Sunday, November 25, 2018

Looking Back

Another year is almost gone and we’ve little to show for it. Thankfully neither of us was gravely ill, though I did have a nasty respiratory infection in June which took me a month to recover. Then there was the 12 hour bout of food poisoning while I was in Florida visiting my aunt which was not fun while it lasted. 

The AC died in summer and had to have a new part. In September the heater suffered from a similar malady. About the time the AC was ill we discovered that the refrigerator freezer was full of ice. Instead of falling into the ice tray, water was spraying down the back of the freezer. It had to go so now I have the old reliable ice tray doing the job.

We traveled to see relatives for visits and for memorials. We’re all getting old. It was fun to see all the aunts, uncles and cousins and remember those who have passed on.

Gary and I watch the antics of the squirrels and chipmunks that use our back fence as a super highway. We know there are at least two lesser chipmunks around because we’ve seen them together on occasion. There are literally hordes of squirrels that chase each other up and down the tall pines and run down the fence with peanuts and then leave little holes all over the yard where they have been digging. 

Green leaves sprouted last spring where I had not planted them. It finally dawned on me that the sprouting plants were sunflowers. The squirrels had little garden plots all over the yard where they had deposited the sunflower seeds they took from the neighbor’s bird feeders. The javelina paid us a visit last week and rooted up the front flower bed. The elk have wandered through the neighborhood and tasted this and that, but found nothing much to their liking so they move on leaving a tracks and poop.

The weather here has been gorgeous all year. We enjoy walking in the afternoon. Gary has been out riding his motorcycle a few times and I play a little tennis and bowl. Both of us listen to a lot of podcasts and I watch too much TV. Mostly I watch the Hallmark Channel and baseball. Those Dbacks are getting harder and harder to watch. You think they’re going to get it together and then they drop the ball—literally.

I worked a few days at the Food Bank this summer as a sub for my friend Kathy who was out RVing through the North West. I do some volunteering at church and make things for the Merry Mall. Gary gathers up the pine cones that fall from our trees and herds the leaves so he can scoop them up into the trash. Last winter we didn’t have any snow to shovel. It was dry for months and then we had a good monsoon in late summer. No forest fires here so far. Life goes on quietly here. 

Tuesday, October 30, 2018

Out of Touch

For the last couple of years I’ve been off balance. I thought I was part of the majority. I was much surprised to learn that I’m not in the mainstream. I thought that Americans were kind and good and tolerant. Now I find that tolerance is no longer a staple of our national diet. We’re consuming more and more junk food. Conduct that I would have considered laughable and sophomoric is now considered appropriate in polite society.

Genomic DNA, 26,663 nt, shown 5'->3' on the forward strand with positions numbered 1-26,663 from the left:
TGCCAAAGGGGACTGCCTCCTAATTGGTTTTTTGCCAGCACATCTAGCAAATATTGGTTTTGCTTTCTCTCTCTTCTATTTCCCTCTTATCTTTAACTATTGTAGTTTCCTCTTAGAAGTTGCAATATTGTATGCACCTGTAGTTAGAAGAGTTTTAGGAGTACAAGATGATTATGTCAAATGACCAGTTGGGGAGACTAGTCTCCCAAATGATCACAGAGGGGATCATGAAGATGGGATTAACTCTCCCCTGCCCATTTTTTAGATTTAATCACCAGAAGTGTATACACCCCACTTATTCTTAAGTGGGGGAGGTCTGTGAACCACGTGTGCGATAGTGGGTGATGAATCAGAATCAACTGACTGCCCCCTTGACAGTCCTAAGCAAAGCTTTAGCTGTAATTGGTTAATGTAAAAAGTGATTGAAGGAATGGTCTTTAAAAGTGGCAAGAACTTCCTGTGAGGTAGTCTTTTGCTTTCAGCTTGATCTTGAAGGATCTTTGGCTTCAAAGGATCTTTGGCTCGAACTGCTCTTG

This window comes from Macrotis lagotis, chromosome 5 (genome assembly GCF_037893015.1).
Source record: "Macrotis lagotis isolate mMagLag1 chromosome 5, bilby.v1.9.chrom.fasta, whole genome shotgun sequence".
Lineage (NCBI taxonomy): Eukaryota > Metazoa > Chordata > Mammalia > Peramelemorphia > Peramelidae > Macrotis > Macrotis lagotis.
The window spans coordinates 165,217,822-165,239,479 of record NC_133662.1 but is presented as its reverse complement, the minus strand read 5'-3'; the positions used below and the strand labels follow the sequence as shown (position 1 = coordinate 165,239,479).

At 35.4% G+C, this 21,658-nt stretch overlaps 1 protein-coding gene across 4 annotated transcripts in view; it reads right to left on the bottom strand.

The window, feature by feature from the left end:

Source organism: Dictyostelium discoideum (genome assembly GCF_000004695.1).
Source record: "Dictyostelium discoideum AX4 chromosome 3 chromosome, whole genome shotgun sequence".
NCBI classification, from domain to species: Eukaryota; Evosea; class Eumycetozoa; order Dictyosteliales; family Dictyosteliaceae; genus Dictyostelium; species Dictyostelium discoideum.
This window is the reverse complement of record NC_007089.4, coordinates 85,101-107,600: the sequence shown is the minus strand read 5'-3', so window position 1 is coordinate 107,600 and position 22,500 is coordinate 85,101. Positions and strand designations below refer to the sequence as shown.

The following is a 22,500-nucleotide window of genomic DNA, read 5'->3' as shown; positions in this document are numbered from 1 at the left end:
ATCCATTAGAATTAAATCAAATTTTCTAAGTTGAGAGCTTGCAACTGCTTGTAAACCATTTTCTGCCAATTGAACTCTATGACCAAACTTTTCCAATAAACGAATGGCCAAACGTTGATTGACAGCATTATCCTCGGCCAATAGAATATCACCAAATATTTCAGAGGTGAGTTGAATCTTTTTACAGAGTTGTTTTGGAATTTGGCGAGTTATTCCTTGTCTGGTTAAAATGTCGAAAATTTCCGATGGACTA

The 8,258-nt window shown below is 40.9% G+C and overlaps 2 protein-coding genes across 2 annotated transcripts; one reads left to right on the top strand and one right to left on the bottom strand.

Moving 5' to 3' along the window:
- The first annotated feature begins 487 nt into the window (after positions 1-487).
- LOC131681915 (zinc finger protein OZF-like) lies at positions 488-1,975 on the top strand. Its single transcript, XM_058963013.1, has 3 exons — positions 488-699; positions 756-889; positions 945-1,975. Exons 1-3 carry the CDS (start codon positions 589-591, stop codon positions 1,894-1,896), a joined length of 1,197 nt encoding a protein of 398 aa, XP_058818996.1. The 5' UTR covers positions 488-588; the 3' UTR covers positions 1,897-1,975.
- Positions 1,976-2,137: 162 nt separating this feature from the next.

What I once considered to be scientific fact has now been declared fiction. Though the weather worldwide appears to be becoming more and more extreme and storms are more frequent and devastating, nothing has changed. No action is needed. It’s just the natural cycle. We don’t need to plan such disasters. The international scientific community is mistaken. None of these threats is being exacerbated by people. There is no need for international concern about climate change.

What we should be worried about is the influx of foreigners who are fleeing the intolerable conditions of their homelands. Forget about the history of previous migrations of the Irish, Chinese, Germans and Scandinavians who flocked to our shores during the last two centuries bringing their strange languages and food. All of us became Americans by immigration. Even the Native Americans got here by making a long pilgrimage from their place of origin.

Those earlier immigrants came with few belongings, but had the desire to make a better life for their families. They learned the language, worked long hours for low wages and sent their children to the public schools. Most of us now are only a few generations removed from our own ancestors who walked off ships and registered at Ellis Island. There is currently huge interest in seeking out those ancestors. My siblings are sending in their test kits and getting the reports back that show what we knew all along. We came from a variety of places in Europe. Our roots are not from this continent, but our ancestors chose this place because they hoped it would provide opportunities that were not available in their home villages. They came here and adapted to a new culture and language.

Over the years other immigrants to this country suffered at the hands of those who had arrived in previous decades. There was persecution of the Irish, Italians, Chinese, and other groups who came here seeking prosperity. Most of them came by choice, but some came because they were captured and sold into slavery or arrived as indentured servants. Our ancestors survived and thrived in spite of the slurs and poor treatment they received. They took the lowest level jobs and worked their way up. Eventually they became shop owners, union workers, doctors and lawyers.